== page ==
If Jarome Iginla ever wants to win a Cup, he'll have to consider leaving Calgary. (Photo by Gerry Thomas/NHLI via Getty Images)
Despite the Calgary Flames’ 5-4 victory Monday night over the Dallas Stars, a five-game winless skid (0-2-3) before that threw their playoff hopes into jeopardy.
The Flames are jockeying with the Stars, San Jose Sharks, Phoenix Coyotes, Los Angeles Kings and Colorado Avalanche for one of the two remaining post-season berths in the Western Conference. As of Tuesday, they sat two points behind seventh-place Dallas and eighth-place Phoenix with only five games remaining and the Sharks, Stars and Kings each holding a game in hand.
Since overcoming a slow start to this season, the Flames have clawed their way into playoff contention, but have been unable to secure their hold on a berth.
They now face the reality of having to win all their remaining games – and for those clubs to lose more of their remaining games than they win – to have a realistic chance at making the playoffs.
Even if the Flames do clinch a berth, the odds are against them getting past the first round.
They have one of the league's oldest rosters, lack offensive punch (currently 25th in goals per game and 26th in shots per game) and their faceoff percentage is last in the league at 45.8 percent.
Defensively, they've been middle of the pack in goals against per game (15th) and ninth on the penalty kill, but they've also given up the seventh-most shots per game.
Whether the Flames make the playoffs or not, GM Jay Feaster has considerable work ahead of him this summer and his first order of business could be determining the futures of right winger Jarome Iginla and goaltender Miikka Kiprusoff.
Iginla, the team captain, all-time Flames leading scorer and face of the franchise, has one season remaining on his current contract worth $7 million with a full no-movement clause.
Kiprusoff, their long-suffering starting goalie and franchise leader in victories, has two years left on his deal with a cap hit of $5.8 million. His no-movement clause expires at the end of this season.
Trade rumors about the pair surfaced almost immediately following the end of last season after the Flames missed the playoffs and if they miss the dance again this year, it's a safe bet those rumors will resurface.
Both would undoubtedly attract considerable interest if shopped in the off-season. Kiprusoff, lacking a no-movement clause, would be easiest to move, while Iginla's NMC ensures he has the final say on where he plays.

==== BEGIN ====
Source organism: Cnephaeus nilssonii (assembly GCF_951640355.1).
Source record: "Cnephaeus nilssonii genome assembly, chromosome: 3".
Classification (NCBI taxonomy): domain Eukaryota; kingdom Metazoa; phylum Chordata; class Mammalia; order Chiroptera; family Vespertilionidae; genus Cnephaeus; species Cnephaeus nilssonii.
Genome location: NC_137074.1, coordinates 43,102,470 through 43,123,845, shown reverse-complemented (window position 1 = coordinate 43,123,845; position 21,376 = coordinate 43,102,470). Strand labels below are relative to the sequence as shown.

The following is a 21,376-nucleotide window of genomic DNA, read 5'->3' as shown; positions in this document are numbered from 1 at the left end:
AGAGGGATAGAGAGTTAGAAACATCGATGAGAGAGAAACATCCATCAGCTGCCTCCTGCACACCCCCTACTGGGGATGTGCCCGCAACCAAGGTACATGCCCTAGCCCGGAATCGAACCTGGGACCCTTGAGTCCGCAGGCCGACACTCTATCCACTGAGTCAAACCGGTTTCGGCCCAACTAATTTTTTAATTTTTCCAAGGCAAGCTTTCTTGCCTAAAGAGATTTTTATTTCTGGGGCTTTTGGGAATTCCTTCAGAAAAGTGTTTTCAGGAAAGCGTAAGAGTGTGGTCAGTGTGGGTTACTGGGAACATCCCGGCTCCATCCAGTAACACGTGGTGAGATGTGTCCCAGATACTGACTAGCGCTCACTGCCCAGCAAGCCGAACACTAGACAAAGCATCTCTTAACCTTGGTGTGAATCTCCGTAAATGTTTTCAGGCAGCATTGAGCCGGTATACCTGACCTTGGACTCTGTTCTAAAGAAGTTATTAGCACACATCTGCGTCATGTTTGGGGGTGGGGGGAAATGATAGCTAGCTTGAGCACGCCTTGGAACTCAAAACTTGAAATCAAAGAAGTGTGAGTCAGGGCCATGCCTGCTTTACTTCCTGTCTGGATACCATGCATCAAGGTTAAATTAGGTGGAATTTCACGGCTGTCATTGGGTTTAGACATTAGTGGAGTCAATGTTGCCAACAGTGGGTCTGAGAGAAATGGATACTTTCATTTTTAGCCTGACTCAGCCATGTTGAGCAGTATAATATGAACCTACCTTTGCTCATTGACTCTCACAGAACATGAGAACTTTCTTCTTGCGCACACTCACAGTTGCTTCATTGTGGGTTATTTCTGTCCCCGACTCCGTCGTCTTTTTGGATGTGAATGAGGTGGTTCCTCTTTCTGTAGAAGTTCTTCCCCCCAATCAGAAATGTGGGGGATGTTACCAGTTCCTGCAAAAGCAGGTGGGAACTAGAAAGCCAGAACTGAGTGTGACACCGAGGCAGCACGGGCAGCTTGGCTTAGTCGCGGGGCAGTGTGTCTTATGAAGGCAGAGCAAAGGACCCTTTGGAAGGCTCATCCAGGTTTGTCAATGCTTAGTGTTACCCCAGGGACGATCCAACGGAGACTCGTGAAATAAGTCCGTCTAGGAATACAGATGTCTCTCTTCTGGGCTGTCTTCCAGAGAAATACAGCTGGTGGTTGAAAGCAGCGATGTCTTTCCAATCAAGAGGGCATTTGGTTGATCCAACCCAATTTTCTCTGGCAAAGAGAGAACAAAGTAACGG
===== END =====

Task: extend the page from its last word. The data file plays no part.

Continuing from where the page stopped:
Iginla has said in the past he wouldn't request a trade, but that didn't put to rest the suggestion he would consider it if Feaster were to approach him about it.
Feaster has repeatedly denied the pair would be moved this season, but it remains to be seen if he'll offer a similar denial at season's end.
He hoped to build around Iginla and Kiprusoff, but they’re now in their mid-30s and don't have many productive years left. It's also possible they could test free agency over the next couple of years, which could put more pressure upon Feaster to trade them.
If Feaster decides it's time to rebuild, this summer would be the best time to consider shopping the pair.
A lack of quality depth in this summer's unrestricted free agent market would only bolster the pair's already considerable trade value, potentially bringing the Flames the kind of returns in quality draft picks, prospects and/or young players needed to commence the rebuild in earnest.
Feaster will also have to decide if he'll re-sign veteran center Olli Jokinen, who's on pace to surpass the 60-point mark for the first time since 2007-08.
A UFA in a market where there's a dearth of quality centers, Jokinen could attract considerable attention if he's not re-signed before July 1. He has said his preference would be to remain with the Flames, but of course that will depend on how much money he's seeking, as well as where the 33-year-old fits into Feaster's plans.
With more than $47.8 million invested in 17 players for next season, and assuming the salary cap doesn't drop significantly next season under a new collective bargaining agreement, Feaster won't have much cap space to re-sign Jokinen and bolster his offensive depth in the off-season without shedding salary elsewhere on the roster.
If the Flames fail to clinch a post-season berth, it'll mark the third consecutive season they've suffered that fate. Rebuilding around their aging franchise players hasn't worked and there's little evidence things will improve if Feaster sticks to the same script next season.
Iginla and Kiprusoff have given the best years of their careers to the Flames and certainly no one wants to run them out of town, let alone blame them for the club's failure to make the playoffs. In better circumstances, they've earned the right to retire as Flames.
But the simple fact is they're also at an age where those best seasons are behind them and they're on the downside of their careers. If Feaster wants to engage in a serious rebuild of the Flames, moving them this summer could be the best opportunity to bring in returns that could jump-start the process.
Rumor Focus appears Tuesdays and Thursdays only on thehockeynews.com. Lyle Richardson has been an NHL commentator since 1998 on his website, spectorshockey.net, and is a contributing writer for Eishockey News and Kukla's Korner.